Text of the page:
Living with a learning disabilities or enduring mental health issues can sometimes mean that a lot of decisions are made for you. Either because your challenges dictate no other choice or because whichever choice you make, the options are being provided by a number of different experts.
This isn’t necessarily a negative – providing you are made to feel like you also have the option of saying no too – but it can start to feel like your freedoms are being eroded through circumstance.
The person centred approach we – and organisations like us – work to attempts to prevent that from happening: the individual always has the right to choose. This is true of anyone without learning disabilities or mental health issues so it should be the case for those with those challenges too.
Where it gets tricky is accountability. In a free society we all have the option to make bad decisions. In fact the law says we can (Mental Capacity Act 2005). We are raised, educated and ‘normalised’ to avoid them but we still have the freedom to make them anyway. However, we have to accept the consequences of those decisions.
Theoretically an individual with learning disabilities or enduring mental health issues has the same rights. However, those with challenges living in a residential setting can sometimes experience limited freedom.
This is either because there is an infrastructure exerting a degree of control over them or because some have diminished responsibility so not limiting their freedom would be negligent.
It’s very murky waters indeed. Balancing the individual’s choices – good or bad – and their personal wellbeing is something organisations have to wrestle with daily.
Of course this is just one side of it and an extreme example at that. Residential settings also provide a tremendous amount of help and support to those who need it. For some it’s a necessary and positive way of life.
The Housing Market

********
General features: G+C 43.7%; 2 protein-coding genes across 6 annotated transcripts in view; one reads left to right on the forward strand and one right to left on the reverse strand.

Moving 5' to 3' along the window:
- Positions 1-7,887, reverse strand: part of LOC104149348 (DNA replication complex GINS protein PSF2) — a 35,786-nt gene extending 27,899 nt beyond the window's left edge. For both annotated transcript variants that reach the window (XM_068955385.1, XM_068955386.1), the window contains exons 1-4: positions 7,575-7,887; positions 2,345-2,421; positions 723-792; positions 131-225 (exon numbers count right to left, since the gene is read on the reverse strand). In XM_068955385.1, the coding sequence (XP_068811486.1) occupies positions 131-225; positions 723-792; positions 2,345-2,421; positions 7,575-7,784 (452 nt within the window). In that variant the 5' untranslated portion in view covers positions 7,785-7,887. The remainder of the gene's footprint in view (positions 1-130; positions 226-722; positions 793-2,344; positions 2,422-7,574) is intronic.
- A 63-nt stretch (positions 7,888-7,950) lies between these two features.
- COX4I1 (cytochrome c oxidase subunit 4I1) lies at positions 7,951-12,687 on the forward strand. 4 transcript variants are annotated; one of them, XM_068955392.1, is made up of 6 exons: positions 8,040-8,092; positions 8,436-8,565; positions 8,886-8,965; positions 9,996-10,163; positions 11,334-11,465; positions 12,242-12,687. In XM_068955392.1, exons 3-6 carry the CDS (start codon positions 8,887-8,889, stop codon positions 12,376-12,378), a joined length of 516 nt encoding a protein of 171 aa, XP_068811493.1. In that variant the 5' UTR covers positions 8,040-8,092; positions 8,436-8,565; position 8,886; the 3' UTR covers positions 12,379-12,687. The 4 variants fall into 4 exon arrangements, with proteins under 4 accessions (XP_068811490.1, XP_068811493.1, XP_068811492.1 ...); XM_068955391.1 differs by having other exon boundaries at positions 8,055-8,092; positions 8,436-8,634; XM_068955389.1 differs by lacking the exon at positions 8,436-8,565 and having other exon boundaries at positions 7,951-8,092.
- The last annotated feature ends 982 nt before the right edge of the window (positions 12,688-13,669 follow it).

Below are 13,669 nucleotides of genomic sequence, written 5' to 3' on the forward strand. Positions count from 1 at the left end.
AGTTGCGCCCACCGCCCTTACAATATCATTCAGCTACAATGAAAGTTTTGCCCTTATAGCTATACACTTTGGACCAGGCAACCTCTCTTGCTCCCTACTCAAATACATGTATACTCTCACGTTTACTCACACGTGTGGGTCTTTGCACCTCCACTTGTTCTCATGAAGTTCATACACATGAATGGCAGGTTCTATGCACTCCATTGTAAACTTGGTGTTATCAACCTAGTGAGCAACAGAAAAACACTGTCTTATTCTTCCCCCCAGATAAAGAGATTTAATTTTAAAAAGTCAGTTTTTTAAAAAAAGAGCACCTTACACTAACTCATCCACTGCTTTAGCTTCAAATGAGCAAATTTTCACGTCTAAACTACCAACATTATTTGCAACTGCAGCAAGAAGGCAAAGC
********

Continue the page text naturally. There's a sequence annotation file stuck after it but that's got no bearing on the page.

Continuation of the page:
The housing market has always been cutthroat. Although regulations have been tightened over the years, there are still insufficient protections and inadequate rent control laws in place.
This means vulnerable adults or those with ongoing challenges – who may struggle with finances or may have diminished capacity – are particularly at risk of financial abuse, manipulation or eviction due to non-payment of rent.
The overwhelming majority of landlords – it must be said – are legitimate business people who treat all their tenants fairly; it is definitely something to be mindful of.
Moreover, individuals with learning disabilities or mental health issues may find it significantly harder to get a landlord to meet their obligations with regard to the upkeep of the property. Again, not all landlords are unreliable but someone with anxiety – for example – will struggle to challenge their landlord if there is a disagreement.
There is also the consideration that severe mental health issues can impact on employment and employment opportunities making the risk of homelessness much greater.
Failure to pay rent can result in court proceedings and a CCJ (County Court Judgement) which will more or less cripple any chances of renting or buying a property for the next 6 years.
Why Supported Living Helps
Supported living exists to give an individual with learning disabilities or enduring mental health issues the freedom to live their lives whilst still having professionals available to support them in the areas they need.
For those individuals with challenges who are transitioning from fulltime education and/or the parental home – supported living represents a fantastic opportunity to find their independence in a safe space.
But it does slightly more than that – it allows tenants to prepare for independent living. With the help of keyworkers, the individual can get comfortable making rent payments and creating budgets for food, socialising and all the other things that come with independent living.
After all it isn’t cheap and it isn’t straight forward. If the individual isn’t confident enough to challenge an unusually high gas bill – for example – then they could find themselves unable to make ends meet. It doesn’t take long for a debt cycle to ensue, rent arrears to build up and the individual – again – ends up in court facing a CCJ (County Court Judgement).
It crucially helps individuals who have challenges to learn the skills they need to go it alone.
Supported living is also an option – crucially – for those that need to take a momentary backwards step but don’t have family or friends to fall back on.
It provides the means so the individual has the freedom to explore their own interests and build a positive way of living but still offer support should they need it.
The entire focus is on empowering the individual to lead fulfilled lives and provides the stepping stone for people to be positive contributors to their local community.
There are some who may never leave the supported living environment. That’s fine too. The objective is for the individual to lead a happy and fulfilled life, no matter what form that may take.
Encompass Dorset provides supported living for individuals with learning disabilities, with enduring mental health issues and those who display challenging behaviour.